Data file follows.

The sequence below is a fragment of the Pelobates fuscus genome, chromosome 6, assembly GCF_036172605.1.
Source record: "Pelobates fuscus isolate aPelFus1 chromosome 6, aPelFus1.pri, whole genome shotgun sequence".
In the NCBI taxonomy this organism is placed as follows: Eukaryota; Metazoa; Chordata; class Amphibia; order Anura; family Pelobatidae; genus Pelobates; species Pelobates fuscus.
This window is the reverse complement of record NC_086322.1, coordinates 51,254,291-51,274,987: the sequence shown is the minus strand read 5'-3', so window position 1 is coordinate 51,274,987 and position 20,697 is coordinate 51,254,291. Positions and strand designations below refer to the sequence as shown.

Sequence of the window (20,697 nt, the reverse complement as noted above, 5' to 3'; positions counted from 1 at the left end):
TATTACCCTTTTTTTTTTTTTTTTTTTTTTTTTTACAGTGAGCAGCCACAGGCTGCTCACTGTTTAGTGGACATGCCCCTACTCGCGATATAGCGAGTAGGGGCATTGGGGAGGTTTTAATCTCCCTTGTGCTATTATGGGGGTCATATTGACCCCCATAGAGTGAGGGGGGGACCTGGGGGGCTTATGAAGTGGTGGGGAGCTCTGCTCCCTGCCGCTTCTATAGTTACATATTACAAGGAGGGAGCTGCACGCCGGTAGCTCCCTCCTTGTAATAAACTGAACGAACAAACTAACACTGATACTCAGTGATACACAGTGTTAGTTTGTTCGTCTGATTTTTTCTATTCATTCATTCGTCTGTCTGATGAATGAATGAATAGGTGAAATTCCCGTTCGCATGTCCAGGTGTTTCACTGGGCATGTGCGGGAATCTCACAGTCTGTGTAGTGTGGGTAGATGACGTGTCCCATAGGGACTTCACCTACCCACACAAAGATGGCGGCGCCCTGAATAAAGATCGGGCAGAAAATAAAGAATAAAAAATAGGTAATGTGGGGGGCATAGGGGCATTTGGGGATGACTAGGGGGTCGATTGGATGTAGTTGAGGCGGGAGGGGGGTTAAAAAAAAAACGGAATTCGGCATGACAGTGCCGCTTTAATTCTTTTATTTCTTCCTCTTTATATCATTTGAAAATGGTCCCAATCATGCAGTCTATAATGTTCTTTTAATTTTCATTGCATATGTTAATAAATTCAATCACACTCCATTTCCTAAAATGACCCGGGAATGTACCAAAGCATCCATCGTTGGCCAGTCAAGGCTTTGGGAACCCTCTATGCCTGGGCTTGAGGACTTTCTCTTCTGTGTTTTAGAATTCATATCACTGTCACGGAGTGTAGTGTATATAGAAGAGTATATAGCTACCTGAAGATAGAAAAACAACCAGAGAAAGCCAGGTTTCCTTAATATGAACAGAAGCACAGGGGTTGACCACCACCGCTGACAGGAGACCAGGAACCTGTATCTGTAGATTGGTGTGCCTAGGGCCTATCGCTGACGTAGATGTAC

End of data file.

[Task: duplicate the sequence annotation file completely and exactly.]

The sequence below is a fragment of the Pelobates fuscus genome, chromosome 6, assembly GCF_036172605.1.
Source record: "Pelobates fuscus isolate aPelFus1 chromosome 6, aPelFus1.pri, whole genome shotgun sequence".
In the NCBI taxonomy this organism is placed as follows: Eukaryota; Metazoa; Chordata; class Amphibia; order Anura; family Pelobatidae; genus Pelobates; species Pelobates fuscus.
This window is the reverse complement of record NC_086322.1, coordinates 51,254,291-51,274,987: the sequence shown is the minus strand read 5'-3', so window position 1 is coordinate 51,274,987 and position 20,697 is coordinate 51,254,291. Positions and strand designations below refer to the sequence as shown.

Sequence of the window (20,697 nt, the reverse complement as noted above, 5' to 3'; positions counted from 1 at the left end):
TATTACCCTTTTTTTTTTTTTTTTTTTTTTTTTTACAGTGAGCAGCCACAGGCTGCTCACTGTTTAGTGGACATGCCCCTACTCGCGATATAGCGAGTAGGGGCATTGGGGAGGTTTTAATCTCCCTTGTGCTATTATGGGGGTCATATTGACCCCCATAGAGTGAGGGGGGGACCTGGGGGGCTTATGAAGTGGTGGGGAGCTCTGCTCCCTGCCGCTTCTATAGTTACATATTACAAGGAGGGAGCTGCACGCCGGTAGCTCCCTCCTTGTAATAAACTGAACGAACAAACTAACACTGATACTCAGTGATACACAGTGTTAGTTTGTTCGTCTGATTTTTTCTATTCATTCATTCGTCTGTCTGATGAATGAATGAATAGGTGAAATTCCCGTTCGCATGTCCAGGTGTTTCACTGGGCATGTGCGGGAATCTCACAGTCTGTGTAGTGTGGGTAGATGACGTGTCCCATAGGGACTTCACCTACCCACACAAAGATGGCGGCGCCCTGAATAAAGATCGGGCAGAAAATAAAGAATAAAAAATAGGTAATGTGGGGGGCATAGGGGCATTTGGGGATGACTAGGGGGTCGATTGGATGTAGTTGAGGCGGGAGGGGGGTTAAAAAAAAAACGGAATTCGGCATGACAGTGCCGCTTTAATTCTTTTATTTCTTCCTCTTTATATCATTTGAAAATGGTCCCAATCATGCAGTCTATAATGTTCTTTTAATTTTCATTGCATATGTTAATAAATTCAATCACACTCCATTTCCTAAAATGACCCGGGAATGTACCAAAGCATCCATCGTTGGCCAGTCAAGGCTTTGGGAACCCTCTATGCCTGGGCTTGAGGACTTTCTCTTCTGTGTTTTAGAATTCATATCACTGTCACGGAGTGTAGTGTATATAGAAGAGTATATAGCTACCTGAAGATAGAAAAACAACCAGAGAAAGCCAGGTTTCCTTAATATGAACAGAAGCACAGGGGTTGACCACCACCGCTGACAGGAGACCAGGAACCTGTATCTGTAGATTGGTGTGCCTAGGGCCTATCGCTGACGTAGATGTAC